Keeping Foods Safe
Montgomery County Health Officer Dr. Ulder J. Tillman urged residents who remain without power to take steps to ensure that food left in the refrigerator and freezer is safe.
“It is important for everyone who remains without power to determine if food is safe to eat and reduce the risk of food borne illness,” said Tillman.
Food service facilities are reminded that they must remain closed if they are without power. For questions concerning food service facilities, please call 240-777-3840. Health inspectors will be visiting hard-hit areas today to assist with questions and concerns.
According to the United States Department of Agriculture’s (USDA) Food Safety and Inspection Service, meat, poultry, fish and eggs should be refrigerated at 40° F and frozen food at or below 0° F, which may be difficult with a prolonged power outage.
* Keep the refrigerator and freezer doors closed as much as possible to maintain the cold temperature. A refrigerator will only keep food safely cold for about four hours if it is unopened.
* A full freezer will hold the temperature for approximately 48 hours (24 hours if it is half full) if the door remains closed.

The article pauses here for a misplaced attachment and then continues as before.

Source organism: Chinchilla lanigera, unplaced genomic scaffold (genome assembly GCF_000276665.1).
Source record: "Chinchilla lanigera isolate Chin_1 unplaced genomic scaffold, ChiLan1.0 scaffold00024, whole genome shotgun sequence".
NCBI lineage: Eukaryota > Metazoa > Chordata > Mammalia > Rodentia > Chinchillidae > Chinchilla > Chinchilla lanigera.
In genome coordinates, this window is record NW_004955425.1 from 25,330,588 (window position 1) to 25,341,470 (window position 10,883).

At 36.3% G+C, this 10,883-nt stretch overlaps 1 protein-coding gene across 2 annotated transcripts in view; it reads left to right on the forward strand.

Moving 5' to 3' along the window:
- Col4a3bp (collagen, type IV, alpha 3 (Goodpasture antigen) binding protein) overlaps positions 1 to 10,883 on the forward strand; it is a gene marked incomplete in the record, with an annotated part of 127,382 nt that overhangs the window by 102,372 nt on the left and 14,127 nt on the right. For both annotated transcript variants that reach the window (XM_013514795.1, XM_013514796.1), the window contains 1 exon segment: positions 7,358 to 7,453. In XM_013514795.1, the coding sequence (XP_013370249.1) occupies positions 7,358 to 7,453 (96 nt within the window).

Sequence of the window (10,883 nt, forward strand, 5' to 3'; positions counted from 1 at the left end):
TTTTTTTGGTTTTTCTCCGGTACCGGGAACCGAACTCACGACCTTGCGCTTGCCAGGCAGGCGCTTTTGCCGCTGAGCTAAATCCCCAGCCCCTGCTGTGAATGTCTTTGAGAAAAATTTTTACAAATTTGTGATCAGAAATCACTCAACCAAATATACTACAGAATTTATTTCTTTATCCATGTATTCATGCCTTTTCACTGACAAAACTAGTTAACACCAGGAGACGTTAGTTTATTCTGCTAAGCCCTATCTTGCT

* Obtain dry ice or block ice to keep your refrigerator as cold as possible if there is a prolonged power outage. Residents should check with local retailers for ice supplies.
* Digital, dial or instant-read thermometers and appliance thermometers will help determine if the food is at safe temperatures. The refrigerator temperature should be at 40°F or below; the freezer, 0°or lower.
* To be sure a particular food is cold enough; take its temperature with a food thermometer.
* Never taste food to determine its safety!
* Food may be safely refrozen if the food it still contains ice crystal or is at 40°F or below. Evaluate each food item separately. Be sure to discard any items in either the freezer or the refrigerator that have come into contact with raw meat juices.
* Food such as meat, poultry, fish, eggs, milk, soft cheeses, butter and leftover cooked meats, casseroles and pizza should be thrown out if they have been held above 40° F for over two hours.
For a complete chart and when to save and when to throw out certain foods, please visit the USDA’s food safety website at http://www.fsis.usda.gov/Fact_Sheets/keeping_food_Safe_during_an_emergency/index.asp.